Mini Review ARTICLE
A Review of DNA Vaccines Against Influenza
- World Health Organisation Collaborating Centre for Reference and Research on Influenza at the Peter Doherty Institute, Melbourne, VIC, Australia
The challenges of effective vaccination against influenza are gaining more mainstream attention, as recent influenza seasons have reported low efficacy in annual vaccination programs worldwide. Combined with the potential emergence of novel influenza viruses resulting in a pandemic, the need for effective alternatives to egg-produced conventional vaccines has been made increasingly clear. DNA vaccines against influenza have been in development since the 1990s, but the initial excitement over success in murine model trials has been tempered by comparatively poor performance in larger animal models. In the intervening years, much progress has been made to refine the DNA vaccine platform—the rational design of antigens and expression vectors, the development of novel vaccine adjuvants, and the employment of innovative gene delivery methods. This review discusses how these advances have been applied in recent efforts to develop an effective influenza DNA vaccine.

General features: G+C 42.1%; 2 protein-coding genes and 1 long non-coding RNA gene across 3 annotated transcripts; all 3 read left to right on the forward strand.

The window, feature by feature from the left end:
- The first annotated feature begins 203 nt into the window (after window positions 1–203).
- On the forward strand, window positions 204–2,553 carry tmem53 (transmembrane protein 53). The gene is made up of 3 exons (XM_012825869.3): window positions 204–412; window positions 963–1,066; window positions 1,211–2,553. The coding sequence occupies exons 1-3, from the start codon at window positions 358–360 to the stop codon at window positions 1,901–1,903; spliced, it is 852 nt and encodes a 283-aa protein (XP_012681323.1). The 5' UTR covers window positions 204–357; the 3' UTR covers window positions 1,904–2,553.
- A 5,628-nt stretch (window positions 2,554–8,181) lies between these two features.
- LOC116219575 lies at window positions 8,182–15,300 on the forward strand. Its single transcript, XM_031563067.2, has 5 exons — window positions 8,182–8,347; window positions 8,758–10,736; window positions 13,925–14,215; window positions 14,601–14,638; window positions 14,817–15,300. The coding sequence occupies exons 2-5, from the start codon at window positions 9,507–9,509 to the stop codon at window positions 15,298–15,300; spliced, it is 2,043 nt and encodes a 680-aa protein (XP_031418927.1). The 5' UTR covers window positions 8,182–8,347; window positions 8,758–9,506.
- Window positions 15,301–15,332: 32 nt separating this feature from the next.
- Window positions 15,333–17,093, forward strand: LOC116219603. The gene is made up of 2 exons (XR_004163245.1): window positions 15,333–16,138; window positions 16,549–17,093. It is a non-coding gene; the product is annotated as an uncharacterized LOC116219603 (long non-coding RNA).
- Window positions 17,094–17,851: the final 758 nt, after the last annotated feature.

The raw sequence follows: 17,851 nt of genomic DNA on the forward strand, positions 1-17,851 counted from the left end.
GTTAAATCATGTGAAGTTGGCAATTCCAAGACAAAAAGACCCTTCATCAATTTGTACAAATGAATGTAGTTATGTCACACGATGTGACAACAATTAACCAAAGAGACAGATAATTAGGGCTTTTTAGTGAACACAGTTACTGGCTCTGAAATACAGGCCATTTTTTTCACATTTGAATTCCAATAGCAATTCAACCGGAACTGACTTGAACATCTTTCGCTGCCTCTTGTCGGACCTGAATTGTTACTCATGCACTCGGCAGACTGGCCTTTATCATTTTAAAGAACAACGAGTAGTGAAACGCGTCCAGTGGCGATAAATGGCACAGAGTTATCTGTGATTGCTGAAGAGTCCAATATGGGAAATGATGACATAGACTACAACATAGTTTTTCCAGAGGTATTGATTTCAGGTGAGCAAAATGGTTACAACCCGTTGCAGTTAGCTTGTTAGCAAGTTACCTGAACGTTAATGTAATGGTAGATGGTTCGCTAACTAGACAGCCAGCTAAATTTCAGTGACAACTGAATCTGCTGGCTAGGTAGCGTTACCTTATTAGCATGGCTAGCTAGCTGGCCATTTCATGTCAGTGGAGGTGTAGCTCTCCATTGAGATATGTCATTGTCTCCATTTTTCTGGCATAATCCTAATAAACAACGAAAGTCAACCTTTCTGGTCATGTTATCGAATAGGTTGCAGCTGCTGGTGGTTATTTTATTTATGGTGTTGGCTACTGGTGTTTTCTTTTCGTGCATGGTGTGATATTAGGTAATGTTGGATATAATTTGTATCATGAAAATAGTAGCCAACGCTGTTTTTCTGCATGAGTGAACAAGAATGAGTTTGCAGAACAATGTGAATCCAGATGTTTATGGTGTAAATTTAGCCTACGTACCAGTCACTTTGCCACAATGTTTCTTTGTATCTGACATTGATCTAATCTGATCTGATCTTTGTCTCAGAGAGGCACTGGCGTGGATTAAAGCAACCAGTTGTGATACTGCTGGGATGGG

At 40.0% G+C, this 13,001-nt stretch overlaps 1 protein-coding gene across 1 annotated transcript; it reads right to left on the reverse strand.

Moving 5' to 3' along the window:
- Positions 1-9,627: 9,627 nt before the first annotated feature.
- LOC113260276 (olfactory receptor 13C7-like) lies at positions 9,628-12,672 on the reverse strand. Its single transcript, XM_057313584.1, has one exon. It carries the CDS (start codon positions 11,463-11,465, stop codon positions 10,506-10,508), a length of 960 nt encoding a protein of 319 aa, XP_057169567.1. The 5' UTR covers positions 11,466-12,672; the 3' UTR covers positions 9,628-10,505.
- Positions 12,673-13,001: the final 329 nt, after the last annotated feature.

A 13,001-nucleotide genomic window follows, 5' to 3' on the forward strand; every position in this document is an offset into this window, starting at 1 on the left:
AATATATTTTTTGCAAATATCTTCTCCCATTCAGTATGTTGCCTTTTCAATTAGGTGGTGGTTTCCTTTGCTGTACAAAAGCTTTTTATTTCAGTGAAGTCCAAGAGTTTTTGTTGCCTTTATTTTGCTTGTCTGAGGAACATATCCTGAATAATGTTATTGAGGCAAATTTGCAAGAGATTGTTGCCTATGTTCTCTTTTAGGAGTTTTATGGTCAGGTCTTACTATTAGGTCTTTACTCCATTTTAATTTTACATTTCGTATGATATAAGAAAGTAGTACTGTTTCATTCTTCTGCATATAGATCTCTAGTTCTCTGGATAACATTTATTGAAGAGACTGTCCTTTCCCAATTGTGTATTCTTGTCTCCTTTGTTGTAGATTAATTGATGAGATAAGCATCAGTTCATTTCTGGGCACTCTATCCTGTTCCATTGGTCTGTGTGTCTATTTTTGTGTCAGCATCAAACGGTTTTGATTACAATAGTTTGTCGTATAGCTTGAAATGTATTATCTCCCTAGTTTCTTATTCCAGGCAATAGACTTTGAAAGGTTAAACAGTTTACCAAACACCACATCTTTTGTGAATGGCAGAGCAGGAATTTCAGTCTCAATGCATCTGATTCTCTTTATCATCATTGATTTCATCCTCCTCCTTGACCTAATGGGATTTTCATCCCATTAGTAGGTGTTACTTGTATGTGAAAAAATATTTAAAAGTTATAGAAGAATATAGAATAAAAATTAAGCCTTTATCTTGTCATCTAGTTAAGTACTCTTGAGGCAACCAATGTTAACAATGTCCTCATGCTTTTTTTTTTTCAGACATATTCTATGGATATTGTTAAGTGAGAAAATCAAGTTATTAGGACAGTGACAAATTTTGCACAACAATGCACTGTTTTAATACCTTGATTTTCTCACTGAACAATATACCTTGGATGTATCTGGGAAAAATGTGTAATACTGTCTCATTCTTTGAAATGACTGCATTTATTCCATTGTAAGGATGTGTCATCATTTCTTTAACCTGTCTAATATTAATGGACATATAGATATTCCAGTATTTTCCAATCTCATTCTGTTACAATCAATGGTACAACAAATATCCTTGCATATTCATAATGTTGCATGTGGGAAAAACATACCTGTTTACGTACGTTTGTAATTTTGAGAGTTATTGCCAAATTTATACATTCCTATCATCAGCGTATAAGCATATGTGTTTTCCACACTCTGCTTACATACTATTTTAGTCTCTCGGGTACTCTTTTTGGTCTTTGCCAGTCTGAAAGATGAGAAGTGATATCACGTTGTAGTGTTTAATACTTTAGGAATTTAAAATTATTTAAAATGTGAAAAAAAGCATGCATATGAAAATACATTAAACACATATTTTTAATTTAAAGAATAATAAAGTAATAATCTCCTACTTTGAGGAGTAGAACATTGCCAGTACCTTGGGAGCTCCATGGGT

Seasonal influenza epidemics continue to challenge public health systems worldwide, causing 3–5 million cases of severe respiratory disease and 290–650 thousand deaths annually (1). Despite annual updates to the seasonal vaccine, in 2017 overall vaccine effectiveness for Australia was estimated to be only 33% (2), and interim estimates from the United States were similarly low for the 2017–2018 influenza seasons (36%) (3). In addition, current seasonal vaccines provide little or no protection against novel pandemic viruses of animal origin (4). Consequently, research efforts have increased to improve seasonal vaccines and develop new vaccine platforms to achieve better protection against both seasonal and potentially pandemic influenza A viruses.